posts tagged with 'reenactment'
In the first half of April we celebrated nine days of Patriots Day festivities in Bedford and Lexington. Things kicked off here in Bedford with the pole capping parade; I've written before how cool it is that we get all the minute companies to start the season, and this year was no exception.
It wasn't all guns and aggression; there was lots of lovely fife and drum music too, and a handful of colonial women and children.
The weather was beautiful—clear and mild—so for the first time ever we actually stayed for the pole capping itself. We were there with friends, and all the kids endured the politicians' speeches without complaint (it helped that we gave them snacks). Our friend Andrew, who moved to town a couple years ago, said it was the most Bedford thing he'd ever experienced. It was especially fun cheering for our neighbor Samantha, who won an award as the most notable high school senior and had to sit up front looking respectable through all the speechifying. Then they put the hat on the pole.
The following Saturday was again warm and beautiful, perfect weather for cycling to Lexington to watch the big reenactment at Tower Park. I take pictures of it every year and they're all about the same, but it's such an experience I couldn't resist yet another round.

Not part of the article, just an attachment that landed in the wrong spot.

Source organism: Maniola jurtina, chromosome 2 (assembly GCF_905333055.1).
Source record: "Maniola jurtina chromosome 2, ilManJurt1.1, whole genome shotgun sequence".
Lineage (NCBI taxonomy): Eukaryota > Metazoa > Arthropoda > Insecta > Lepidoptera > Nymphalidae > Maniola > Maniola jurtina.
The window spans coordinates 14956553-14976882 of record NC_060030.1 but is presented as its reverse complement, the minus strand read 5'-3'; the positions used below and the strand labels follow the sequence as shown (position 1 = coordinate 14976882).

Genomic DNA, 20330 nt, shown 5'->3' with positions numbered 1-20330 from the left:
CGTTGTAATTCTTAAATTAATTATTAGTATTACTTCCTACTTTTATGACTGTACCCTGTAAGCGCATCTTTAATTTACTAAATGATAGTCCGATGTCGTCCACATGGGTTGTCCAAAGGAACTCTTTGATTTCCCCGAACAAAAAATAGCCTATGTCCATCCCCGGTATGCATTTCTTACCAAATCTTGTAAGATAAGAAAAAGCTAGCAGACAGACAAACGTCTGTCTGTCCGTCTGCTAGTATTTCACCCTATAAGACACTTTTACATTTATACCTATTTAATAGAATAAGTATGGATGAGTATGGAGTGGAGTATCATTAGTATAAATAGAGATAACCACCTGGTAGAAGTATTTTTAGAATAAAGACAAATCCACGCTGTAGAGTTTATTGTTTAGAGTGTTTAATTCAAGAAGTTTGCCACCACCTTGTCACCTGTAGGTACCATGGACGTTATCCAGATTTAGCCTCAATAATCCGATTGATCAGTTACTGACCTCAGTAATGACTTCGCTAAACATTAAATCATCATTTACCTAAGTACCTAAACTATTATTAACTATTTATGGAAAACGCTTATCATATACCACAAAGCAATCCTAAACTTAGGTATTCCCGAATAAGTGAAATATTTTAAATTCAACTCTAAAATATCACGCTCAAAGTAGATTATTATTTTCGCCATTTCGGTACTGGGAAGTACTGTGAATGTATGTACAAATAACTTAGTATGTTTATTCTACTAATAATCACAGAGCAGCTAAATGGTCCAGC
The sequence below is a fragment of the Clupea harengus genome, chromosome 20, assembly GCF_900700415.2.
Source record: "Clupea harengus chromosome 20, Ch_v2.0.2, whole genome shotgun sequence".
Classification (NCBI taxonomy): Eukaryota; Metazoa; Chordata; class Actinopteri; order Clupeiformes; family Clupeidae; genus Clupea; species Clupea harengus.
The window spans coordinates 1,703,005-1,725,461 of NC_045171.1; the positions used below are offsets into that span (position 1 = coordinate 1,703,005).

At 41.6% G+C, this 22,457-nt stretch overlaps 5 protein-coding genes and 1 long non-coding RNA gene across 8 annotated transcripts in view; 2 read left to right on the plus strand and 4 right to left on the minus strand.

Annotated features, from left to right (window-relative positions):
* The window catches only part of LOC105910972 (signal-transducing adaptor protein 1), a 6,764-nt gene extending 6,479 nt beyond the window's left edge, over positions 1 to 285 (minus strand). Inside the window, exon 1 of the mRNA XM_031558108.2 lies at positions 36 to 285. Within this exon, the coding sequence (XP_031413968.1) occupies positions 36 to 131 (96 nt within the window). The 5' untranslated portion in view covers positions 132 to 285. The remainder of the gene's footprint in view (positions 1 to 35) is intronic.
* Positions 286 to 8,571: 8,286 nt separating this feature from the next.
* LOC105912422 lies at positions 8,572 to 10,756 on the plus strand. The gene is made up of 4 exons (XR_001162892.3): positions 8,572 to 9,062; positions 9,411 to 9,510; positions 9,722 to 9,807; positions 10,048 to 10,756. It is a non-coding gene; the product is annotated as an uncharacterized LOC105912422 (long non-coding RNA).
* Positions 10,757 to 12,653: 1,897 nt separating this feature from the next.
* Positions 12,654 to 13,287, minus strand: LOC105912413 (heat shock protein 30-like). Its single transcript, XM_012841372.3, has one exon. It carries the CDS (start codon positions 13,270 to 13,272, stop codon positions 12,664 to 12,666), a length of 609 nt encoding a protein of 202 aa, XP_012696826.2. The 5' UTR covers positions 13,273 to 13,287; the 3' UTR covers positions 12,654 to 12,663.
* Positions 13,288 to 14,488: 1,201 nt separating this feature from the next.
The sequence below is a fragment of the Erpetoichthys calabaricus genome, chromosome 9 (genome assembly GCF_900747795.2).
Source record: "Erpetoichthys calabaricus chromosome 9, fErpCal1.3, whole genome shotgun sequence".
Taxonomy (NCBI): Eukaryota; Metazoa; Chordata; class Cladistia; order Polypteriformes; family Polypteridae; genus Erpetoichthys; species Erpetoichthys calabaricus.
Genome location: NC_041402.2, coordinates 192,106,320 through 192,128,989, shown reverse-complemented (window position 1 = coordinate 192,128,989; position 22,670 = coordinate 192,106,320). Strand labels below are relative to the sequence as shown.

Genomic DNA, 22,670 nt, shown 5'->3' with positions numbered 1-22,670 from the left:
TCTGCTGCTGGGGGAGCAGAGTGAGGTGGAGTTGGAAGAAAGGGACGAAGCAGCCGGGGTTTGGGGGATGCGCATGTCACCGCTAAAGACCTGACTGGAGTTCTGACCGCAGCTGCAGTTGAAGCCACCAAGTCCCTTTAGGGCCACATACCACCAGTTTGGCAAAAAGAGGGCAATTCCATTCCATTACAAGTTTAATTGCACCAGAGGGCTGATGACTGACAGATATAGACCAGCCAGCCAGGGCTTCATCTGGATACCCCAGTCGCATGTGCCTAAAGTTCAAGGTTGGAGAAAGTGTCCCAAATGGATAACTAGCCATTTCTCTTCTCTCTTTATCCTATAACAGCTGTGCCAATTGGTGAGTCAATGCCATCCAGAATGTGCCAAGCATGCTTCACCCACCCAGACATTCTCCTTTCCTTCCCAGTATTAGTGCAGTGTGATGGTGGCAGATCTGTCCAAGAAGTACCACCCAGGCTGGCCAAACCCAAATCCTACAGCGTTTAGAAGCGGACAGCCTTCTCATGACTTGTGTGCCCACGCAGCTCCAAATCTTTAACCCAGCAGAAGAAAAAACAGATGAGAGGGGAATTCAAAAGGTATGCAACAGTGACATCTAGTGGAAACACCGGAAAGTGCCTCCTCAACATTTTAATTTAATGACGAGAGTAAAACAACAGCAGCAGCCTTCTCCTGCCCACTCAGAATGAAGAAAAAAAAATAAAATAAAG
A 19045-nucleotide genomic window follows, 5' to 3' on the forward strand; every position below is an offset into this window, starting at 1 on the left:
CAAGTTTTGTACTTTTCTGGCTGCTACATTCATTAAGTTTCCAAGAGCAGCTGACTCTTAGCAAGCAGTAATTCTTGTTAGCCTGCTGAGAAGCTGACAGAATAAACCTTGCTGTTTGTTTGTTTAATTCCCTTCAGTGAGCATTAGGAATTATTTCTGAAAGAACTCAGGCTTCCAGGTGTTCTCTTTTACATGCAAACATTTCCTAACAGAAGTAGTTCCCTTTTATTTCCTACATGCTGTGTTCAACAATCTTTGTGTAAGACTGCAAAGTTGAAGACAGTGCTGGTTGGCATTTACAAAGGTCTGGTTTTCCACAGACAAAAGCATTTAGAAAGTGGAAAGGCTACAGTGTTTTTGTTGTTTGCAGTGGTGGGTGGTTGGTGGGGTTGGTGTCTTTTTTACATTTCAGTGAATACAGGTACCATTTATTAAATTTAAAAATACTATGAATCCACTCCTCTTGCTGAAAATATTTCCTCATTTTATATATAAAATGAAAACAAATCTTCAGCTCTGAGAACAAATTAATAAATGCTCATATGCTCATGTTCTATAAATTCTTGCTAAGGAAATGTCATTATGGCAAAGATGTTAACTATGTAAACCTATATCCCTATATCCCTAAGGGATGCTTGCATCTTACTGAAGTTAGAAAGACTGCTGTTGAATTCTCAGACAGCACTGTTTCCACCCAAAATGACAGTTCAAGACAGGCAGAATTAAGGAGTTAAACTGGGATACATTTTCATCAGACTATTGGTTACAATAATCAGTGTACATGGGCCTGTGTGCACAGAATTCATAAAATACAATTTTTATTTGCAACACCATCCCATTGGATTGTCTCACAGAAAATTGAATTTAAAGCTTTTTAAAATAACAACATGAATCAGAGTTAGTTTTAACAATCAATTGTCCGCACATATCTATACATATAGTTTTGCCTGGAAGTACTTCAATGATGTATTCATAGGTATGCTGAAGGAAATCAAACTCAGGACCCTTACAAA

One difference this year is that, having biked, we were in position to watch the proceedings from the back side. That was great for the first part of the battle, but less optimal as the fighting moved east with a swamp between us and the action. I followed some other people into the woods to see what we could see, but the minutemen yelled at us so we had to go back. Unlike the more famous reenactment in Lexington Center, though, this one is big enough that there's always something to see.
The weather was looking iffy for Monday's parade, the highlight of the week's festivities. It was cancelled last year due to rain, so we were really hoping not to miss it again. Morning rain led us to cancel our own plans for a pre-parade picnic in Lexington, but things looked fine for the parade itself at 2:00 so at quarter to one we gathered up our three-family group of cyclists and headed out. We were feeling pretty good about ourselves until my mom called me ten minutes into the ride to let us know that, due to more rain in the forecast, the parade start had been moved up to 1:15. Yikes!
So we hurried. Zion was feeling week (he had skipped Saturday's ride because of sickness) so I carried him and his bike, but all the other kids (and adults) did great, and we made it the five miles up the hill in just 28 minutes—in plenty of time to find a good spot along the strangely empty parade route, and fortify ourselves after all our hard work with fried dough and Italian ice. We're always glad to be out for a parade.
Besides the reenactors and bands—and there were some fine bands this year—the parade highlights Lexington's increasingly diverse cultural makeup. We all liked getting up close and personal with this dragon.
We were talking smack about the Shriners as their first units rolled by, but then we had to take it all back when the mini-big rigs—pretty great themselves—were followed up by a trio of motorized tricycles—basically powered big wheels. Two of them could drift and the third could turn on two wheels. Very exciting.